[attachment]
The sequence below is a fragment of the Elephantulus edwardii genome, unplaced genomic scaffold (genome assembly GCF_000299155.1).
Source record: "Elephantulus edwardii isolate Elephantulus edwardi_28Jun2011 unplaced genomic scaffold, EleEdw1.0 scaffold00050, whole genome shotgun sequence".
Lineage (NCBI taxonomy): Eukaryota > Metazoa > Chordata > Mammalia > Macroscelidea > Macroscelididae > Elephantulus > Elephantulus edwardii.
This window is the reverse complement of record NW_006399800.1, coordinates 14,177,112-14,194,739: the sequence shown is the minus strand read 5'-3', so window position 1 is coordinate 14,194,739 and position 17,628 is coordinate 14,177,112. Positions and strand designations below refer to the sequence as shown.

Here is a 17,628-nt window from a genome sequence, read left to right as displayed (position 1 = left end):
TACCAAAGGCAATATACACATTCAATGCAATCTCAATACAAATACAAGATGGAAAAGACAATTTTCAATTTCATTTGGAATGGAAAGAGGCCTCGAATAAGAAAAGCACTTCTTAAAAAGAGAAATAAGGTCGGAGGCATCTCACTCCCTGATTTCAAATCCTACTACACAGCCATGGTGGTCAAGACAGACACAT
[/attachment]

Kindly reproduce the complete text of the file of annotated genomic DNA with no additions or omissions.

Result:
The sequence below is a fragment of the Elephantulus edwardii genome, unplaced genomic scaffold (genome assembly GCF_000299155.1).
Source record: "Elephantulus edwardii isolate Elephantulus edwardi_28Jun2011 unplaced genomic scaffold, EleEdw1.0 scaffold00050, whole genome shotgun sequence".
Lineage (NCBI taxonomy): Eukaryota > Metazoa > Chordata > Mammalia > Macroscelidea > Macroscelididae > Elephantulus > Elephantulus edwardii.
This window is the reverse complement of record NW_006399800.1, coordinates 14,177,112-14,194,739: the sequence shown is the minus strand read 5'-3', so window position 1 is coordinate 14,194,739 and position 17,628 is coordinate 14,177,112. Positions and strand designations below refer to the sequence as shown.

Here is a 17,628-nt window from a genome sequence, read left to right as displayed (position 1 = left end):
TACCAAAGGCAATATACACATTCAATGCAATCTCAATACAAATACAAGATGGAAAAGACAATTTTCAATTTCATTTGGAATGGAAAGAGGCCTCGAATAAGAAAAGCACTTCTTAAAAAGAGAAATAAGGTCGGAGGCATCTCACTCCCTGATTTCAAATCCTACTACACAGCCATGGTGGTCAAGACAGACACAT